The Hard Truth of Soft Plastics
Recently at Azwood Energy, we received feedback from some of our pellet fuel customers enquiring whether their wood fuel pellet bags were recyclable. This prompted Azwood to look into this issue further.
We ran a competition last year to find the most interesting re-use of Azwood’s pellet fuel bags and found they were being repurposed as waterproof packaging, rubbish bags, toboggans and even being turned into plastic yarn, then crocheted into doormats and toys.
The bags themselves are recyclable (No 4), but New Zealand is not set up to deal well with the recycling of soft plastic and many councils don’t accept them in their recycling bins. Recyclers that can recycle soft plastics are too concerned about contamination to recycle all soft plastics. That is not a solution Azwood Energy was happy with.
Azwood wanted to know more so decided to look further into the environmental impact of plastic pollution. A recent report by the World Economic Forum states that the equivalent of one dump truck full of plastic enters the ocean every minute and over a year that amounts to at least 8 million tonnes. Scientists estimate that there will be more plastic than fish, (by weight), in the ocean by 2050, unless we drastically change our plastic habits.
The report found that most plastic packaging is used only once and when it enters the ocean affects over 260 species simply through entanglement or ingestion.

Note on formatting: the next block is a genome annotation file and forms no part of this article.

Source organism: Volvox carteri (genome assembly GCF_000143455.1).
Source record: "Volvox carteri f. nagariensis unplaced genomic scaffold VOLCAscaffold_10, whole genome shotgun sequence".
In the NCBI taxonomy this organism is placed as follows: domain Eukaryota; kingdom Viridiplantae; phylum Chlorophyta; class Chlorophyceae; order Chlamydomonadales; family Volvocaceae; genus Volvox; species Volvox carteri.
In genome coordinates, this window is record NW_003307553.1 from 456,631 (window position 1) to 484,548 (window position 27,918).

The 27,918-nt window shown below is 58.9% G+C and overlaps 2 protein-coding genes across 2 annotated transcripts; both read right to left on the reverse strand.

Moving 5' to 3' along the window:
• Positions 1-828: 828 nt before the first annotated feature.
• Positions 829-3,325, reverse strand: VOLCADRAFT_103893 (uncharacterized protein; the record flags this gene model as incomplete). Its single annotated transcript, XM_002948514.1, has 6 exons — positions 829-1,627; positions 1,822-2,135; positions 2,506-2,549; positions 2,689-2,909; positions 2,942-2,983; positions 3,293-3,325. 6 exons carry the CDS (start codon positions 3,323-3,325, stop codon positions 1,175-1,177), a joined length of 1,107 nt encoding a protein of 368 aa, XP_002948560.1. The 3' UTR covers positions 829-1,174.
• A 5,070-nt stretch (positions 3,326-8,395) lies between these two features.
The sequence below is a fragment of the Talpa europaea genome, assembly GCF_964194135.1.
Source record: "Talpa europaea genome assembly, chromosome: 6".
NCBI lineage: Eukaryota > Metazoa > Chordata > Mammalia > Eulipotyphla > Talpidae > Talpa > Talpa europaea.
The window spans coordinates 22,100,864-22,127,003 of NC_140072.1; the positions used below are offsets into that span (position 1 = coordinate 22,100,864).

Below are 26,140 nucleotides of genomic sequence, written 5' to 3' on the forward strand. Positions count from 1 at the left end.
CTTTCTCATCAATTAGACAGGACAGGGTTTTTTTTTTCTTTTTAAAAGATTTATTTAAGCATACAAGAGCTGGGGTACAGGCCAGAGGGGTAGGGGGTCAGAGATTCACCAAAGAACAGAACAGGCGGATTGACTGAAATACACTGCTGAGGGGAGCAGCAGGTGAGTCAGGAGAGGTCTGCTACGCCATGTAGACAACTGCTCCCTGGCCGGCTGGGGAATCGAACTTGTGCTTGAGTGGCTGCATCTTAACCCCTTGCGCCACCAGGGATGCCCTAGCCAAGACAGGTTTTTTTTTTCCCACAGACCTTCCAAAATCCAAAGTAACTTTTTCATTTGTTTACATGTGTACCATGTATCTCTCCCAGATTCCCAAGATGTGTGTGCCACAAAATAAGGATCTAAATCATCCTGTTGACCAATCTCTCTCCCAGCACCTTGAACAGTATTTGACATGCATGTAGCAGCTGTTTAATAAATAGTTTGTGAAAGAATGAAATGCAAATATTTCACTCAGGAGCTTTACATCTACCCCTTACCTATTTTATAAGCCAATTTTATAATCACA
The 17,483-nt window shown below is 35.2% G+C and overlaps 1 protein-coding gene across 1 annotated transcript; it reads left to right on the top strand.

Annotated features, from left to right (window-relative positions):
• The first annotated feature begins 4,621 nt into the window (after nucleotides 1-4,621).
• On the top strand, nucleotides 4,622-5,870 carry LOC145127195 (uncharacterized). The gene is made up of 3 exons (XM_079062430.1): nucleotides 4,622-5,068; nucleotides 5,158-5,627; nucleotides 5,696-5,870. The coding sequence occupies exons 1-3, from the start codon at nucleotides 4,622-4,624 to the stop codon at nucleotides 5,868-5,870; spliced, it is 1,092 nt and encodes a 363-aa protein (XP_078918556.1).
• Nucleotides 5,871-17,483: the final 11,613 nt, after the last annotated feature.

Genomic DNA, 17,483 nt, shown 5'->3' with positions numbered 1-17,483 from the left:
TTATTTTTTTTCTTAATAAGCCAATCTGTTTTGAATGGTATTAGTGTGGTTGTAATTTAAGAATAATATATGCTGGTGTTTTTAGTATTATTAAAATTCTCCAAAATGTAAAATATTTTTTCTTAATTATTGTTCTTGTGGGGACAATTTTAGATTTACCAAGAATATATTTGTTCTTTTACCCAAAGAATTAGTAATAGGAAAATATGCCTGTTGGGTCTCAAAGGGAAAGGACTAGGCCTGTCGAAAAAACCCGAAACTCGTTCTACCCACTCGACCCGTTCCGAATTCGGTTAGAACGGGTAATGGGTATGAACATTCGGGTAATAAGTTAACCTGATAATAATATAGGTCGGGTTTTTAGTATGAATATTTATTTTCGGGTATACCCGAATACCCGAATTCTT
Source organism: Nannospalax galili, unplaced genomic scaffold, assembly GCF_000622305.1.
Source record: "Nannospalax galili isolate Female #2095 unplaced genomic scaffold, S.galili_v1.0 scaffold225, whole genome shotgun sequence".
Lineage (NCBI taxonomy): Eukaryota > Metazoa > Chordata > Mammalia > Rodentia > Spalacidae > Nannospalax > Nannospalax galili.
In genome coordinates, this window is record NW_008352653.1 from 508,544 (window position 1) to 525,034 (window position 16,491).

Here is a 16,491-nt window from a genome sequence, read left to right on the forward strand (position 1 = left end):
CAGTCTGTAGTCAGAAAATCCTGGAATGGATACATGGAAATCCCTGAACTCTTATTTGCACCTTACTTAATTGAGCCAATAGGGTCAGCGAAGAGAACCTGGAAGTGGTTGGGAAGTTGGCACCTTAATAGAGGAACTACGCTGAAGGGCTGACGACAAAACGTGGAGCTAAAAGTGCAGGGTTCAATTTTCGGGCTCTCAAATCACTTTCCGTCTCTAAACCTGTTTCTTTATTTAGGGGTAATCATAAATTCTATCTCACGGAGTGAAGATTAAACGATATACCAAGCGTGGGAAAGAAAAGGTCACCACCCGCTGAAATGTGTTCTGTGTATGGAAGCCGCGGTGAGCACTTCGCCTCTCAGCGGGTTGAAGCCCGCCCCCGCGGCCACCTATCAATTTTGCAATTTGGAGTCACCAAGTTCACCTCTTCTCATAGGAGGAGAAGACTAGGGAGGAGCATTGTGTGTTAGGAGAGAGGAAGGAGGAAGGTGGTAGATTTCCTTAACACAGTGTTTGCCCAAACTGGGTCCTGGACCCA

So, what can be done about this problem? Australian scientist, Dr Chris Wilcox, has suggested introducing deposits or fees on plastic packaging, as its current cheapness means we produce and consume more. Levies on single-use plastic bags have been imposed in countries across the world, such as the UK, Ireland, and Denmark, with mandatory charges commonly leading to decreases in bag usage of between 66 and 90 percent.
However, an outright ban on single-use plastic bags is another option New Zealand is looking at. Recently, the Coalition Government has signalled that it is set to introduce such a ban. Associate Environment Minister Eugenie Sage said the ban could be announced in "the next few months".
Companies such as Countdown, who use 6.73 million bags per week, have already started to phase out single-use plastic bags. Foodstuffs, which owns New World, PAK'nSAVE and Four Square, will stop supplying such bags to customers by the end of the year. Mitre1 0 and The Warehouse will follow suit, with Mitre 10 discontinuing single-use plastic bags on July 1. Leading the pack, though, is Bunnings, which went plastic bag-free in 2008.
All of this investigation by the team at Azwood Energy has prompted us to review our packaging and we have determined to work hard on resolving the issue in favour of further improving our environmental footprint. We think we have a solution. We will keep you posted!
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